For certain types of end-stage organ failure, transplantation is the treatment that offers a patient the best opportunity for a healthier, more vital life. The road to transplantation is a carefully plotted course:
- Referral: An individual’s primary care physician or specialist refers the patient to the transplant clinic. After an initial visit, medical history review and examination, the transplant clinic determines if the patient should be evaluated for transplantation.
- Evaluation: The evaluation phase consists of a series of in-depth laboratory, physical and psychological exams. When the evaluation is complete, the patient’s case is presented at selection conference.
- Listing: At selection conference, representatives from each corner of the transplant program — physicians, surgeons, nurses, social workers and financial specialists — review the patient’s chart and evaluation to determine if the patient is an appropriate candidate for transplantation. If so, the patient’s name and vital clinical data are entered into the national organ transplant database: the waiting list. If the patient is a candidate for a possible living donor organ (kidney or liver), family and friends may volunteer to be tested to see if any of them is a tissue match and possible donor. In any event, the wait begins.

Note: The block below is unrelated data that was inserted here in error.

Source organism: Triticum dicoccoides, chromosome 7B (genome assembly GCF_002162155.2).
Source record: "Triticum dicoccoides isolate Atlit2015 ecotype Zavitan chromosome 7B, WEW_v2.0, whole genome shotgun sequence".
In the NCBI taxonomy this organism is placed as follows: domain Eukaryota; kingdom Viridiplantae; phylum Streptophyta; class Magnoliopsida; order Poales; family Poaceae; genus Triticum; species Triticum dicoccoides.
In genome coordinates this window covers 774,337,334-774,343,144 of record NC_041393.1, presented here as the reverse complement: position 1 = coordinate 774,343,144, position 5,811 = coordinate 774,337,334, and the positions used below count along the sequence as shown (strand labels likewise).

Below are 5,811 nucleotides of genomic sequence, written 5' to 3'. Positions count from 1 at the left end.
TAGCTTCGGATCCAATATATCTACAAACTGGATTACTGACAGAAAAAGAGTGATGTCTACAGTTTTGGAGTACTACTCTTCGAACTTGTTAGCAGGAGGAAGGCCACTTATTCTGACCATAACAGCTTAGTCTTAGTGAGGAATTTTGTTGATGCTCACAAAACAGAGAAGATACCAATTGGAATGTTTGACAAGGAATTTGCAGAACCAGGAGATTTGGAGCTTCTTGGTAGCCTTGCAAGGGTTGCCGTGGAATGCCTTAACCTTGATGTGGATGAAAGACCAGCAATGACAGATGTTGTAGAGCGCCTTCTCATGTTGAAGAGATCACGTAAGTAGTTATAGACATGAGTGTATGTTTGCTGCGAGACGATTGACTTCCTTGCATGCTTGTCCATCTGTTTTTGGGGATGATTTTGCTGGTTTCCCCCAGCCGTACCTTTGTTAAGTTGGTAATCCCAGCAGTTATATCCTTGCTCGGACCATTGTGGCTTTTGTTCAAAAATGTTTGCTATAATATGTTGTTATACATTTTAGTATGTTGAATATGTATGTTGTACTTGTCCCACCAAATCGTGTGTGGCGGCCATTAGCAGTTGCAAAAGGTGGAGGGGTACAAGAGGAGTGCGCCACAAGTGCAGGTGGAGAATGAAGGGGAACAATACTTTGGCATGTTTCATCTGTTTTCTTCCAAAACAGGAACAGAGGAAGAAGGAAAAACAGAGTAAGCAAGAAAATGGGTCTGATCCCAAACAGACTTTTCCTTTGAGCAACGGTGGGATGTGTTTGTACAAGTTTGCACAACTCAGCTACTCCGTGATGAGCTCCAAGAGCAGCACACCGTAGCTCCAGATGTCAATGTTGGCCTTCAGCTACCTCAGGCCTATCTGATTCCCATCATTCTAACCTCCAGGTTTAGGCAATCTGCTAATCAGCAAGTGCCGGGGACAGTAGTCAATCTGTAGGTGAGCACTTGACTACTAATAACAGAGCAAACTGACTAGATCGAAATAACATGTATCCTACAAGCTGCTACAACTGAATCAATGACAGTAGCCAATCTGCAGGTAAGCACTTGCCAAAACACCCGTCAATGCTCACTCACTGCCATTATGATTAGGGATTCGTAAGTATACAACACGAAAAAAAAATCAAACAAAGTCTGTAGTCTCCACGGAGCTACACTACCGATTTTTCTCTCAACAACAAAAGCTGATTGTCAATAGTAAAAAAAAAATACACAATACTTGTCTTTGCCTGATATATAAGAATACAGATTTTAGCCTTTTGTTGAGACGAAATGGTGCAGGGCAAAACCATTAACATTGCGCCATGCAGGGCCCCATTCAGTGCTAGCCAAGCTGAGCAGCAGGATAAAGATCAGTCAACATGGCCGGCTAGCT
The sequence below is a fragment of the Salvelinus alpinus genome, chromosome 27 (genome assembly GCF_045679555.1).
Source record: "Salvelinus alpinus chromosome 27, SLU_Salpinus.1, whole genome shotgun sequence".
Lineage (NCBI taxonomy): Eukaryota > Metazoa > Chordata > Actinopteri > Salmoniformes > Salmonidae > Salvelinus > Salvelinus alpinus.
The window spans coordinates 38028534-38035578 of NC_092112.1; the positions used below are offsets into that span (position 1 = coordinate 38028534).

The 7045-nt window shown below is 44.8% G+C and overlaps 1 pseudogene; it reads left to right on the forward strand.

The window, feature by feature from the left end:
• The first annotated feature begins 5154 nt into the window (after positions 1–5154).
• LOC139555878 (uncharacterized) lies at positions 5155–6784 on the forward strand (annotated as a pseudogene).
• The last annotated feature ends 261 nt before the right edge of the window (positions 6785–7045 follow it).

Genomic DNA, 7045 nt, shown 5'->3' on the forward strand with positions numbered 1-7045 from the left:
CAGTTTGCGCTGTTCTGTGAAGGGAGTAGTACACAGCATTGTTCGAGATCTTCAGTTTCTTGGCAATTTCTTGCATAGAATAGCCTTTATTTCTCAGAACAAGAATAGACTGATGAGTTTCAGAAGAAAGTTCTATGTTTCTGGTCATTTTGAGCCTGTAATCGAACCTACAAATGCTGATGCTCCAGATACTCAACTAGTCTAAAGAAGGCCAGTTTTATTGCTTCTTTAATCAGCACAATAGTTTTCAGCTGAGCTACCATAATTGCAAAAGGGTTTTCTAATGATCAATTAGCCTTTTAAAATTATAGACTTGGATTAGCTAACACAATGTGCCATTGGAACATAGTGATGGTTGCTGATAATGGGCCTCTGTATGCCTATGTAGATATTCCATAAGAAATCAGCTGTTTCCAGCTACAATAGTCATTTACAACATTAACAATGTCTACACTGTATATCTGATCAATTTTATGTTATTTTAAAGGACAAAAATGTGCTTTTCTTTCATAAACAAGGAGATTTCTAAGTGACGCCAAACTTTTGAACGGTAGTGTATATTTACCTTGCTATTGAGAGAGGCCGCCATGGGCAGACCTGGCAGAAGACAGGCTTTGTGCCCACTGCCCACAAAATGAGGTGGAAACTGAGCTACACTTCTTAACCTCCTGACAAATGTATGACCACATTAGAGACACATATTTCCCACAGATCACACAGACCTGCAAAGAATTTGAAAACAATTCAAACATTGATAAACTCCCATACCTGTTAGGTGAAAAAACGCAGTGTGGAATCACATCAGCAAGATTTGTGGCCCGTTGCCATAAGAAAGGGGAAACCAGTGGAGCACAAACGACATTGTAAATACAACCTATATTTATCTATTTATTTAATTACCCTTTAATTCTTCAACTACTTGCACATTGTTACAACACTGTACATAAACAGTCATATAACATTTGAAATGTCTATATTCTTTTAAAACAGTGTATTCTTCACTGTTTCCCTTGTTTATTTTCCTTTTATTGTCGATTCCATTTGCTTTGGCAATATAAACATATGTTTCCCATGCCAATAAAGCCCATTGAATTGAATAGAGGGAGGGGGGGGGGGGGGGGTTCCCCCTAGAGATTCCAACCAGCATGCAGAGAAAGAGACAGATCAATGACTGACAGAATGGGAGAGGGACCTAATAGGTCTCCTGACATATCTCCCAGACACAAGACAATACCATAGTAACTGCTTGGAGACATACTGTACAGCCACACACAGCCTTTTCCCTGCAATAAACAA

- Transplantation: This is it! The beginning of the next phase of the patient’s life. With transplantation begins, too, a lifetime of immunosuppressive medication to keep the recipient’s body from rejecting the donor organ(s). The transplant center follows each recipient for a lifetime: annual exams and biopsies are routine. But it’s a small price to pay for the rarest of opportunities: a second chance at life.
For more information, see Transplant Living at www.transplantliving.org/.